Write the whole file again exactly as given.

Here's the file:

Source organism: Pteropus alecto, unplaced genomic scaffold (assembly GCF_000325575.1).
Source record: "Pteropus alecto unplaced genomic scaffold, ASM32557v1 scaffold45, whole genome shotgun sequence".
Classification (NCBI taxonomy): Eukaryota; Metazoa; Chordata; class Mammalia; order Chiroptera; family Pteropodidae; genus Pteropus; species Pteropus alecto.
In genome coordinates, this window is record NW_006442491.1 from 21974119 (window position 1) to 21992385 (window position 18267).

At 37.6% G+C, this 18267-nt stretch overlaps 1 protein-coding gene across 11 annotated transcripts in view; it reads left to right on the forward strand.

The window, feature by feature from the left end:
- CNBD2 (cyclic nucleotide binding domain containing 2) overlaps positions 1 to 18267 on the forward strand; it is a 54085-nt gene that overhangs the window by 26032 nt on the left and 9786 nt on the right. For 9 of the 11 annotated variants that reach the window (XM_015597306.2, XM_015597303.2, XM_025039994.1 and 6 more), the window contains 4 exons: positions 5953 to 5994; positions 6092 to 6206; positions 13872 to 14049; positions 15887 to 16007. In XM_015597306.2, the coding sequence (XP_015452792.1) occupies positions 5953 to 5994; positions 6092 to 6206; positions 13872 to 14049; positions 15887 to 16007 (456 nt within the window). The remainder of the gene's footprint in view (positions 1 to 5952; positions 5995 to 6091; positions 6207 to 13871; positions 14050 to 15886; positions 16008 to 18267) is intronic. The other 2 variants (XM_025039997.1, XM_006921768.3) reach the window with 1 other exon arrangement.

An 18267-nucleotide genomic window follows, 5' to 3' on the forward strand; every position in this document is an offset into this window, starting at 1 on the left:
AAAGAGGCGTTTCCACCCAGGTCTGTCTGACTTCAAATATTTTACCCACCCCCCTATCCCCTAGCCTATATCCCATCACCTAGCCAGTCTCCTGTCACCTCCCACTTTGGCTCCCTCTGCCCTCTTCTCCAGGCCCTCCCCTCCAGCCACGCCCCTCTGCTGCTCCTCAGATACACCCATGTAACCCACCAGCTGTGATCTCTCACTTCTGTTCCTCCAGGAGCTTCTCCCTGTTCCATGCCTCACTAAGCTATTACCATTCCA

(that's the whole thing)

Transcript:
Source organism: Pteropus alecto, unplaced genomic scaffold (assembly GCF_000325575.1).
Source record: "Pteropus alecto unplaced genomic scaffold, ASM32557v1 scaffold45, whole genome shotgun sequence".
Classification (NCBI taxonomy): Eukaryota; Metazoa; Chordata; class Mammalia; order Chiroptera; family Pteropodidae; genus Pteropus; species Pteropus alecto.
In genome coordinates, this window is record NW_006442491.1 from 21974119 (window position 1) to 21992385 (window position 18267).

At 37.6% G+C, this 18267-nt stretch overlaps 1 protein-coding gene across 11 annotated transcripts in view; it reads left to right on the forward strand.

The window, feature by feature from the left end:
- CNBD2 (cyclic nucleotide binding domain containing 2) overlaps positions 1 to 18267 on the forward strand; it is a 54085-nt gene that overhangs the window by 26032 nt on the left and 9786 nt on the right. For 9 of the 11 annotated variants that reach the window (XM_015597306.2, XM_015597303.2, XM_025039994.1 and 6 more), the window contains 4 exons: positions 5953 to 5994; positions 6092 to 6206; positions 13872 to 14049; positions 15887 to 16007. In XM_015597306.2, the coding sequence (XP_015452792.1) occupies positions 5953 to 5994; positions 6092 to 6206; positions 13872 to 14049; positions 15887 to 16007 (456 nt within the window). The remainder of the gene's footprint in view (positions 1 to 5952; positions 5995 to 6091; positions 6207 to 13871; positions 14050 to 15886; positions 16008 to 18267) is intronic. The other 2 variants (XM_025039997.1, XM_006921768.3) reach the window with 1 other exon arrangement.

An 18267-nucleotide genomic window follows, 5' to 3' on the forward strand; every position in this document is an offset into this window, starting at 1 on the left:
AAAGAGGCGTTTCCACCCAGGTCTGTCTGACTTCAAATATTTTACCCACCCCCCTATCCCCTAGCCTATATCCCATCACCTAGCCAGTCTCCTGTCACCTCCCACTTTGGCTCCCTCTGCCCTCTTCTCCAGGCCCTCCCCTCCAGCCACGCCCCTCTGCTGCTCCTCAGATACACCCATGTAACCCACCAGCTGTGATCTCTCACTTCTGTTCCTCCAGGAGCTTCTCCCTGTTCCATGCCTCACTAAGCTATTACCATTCCA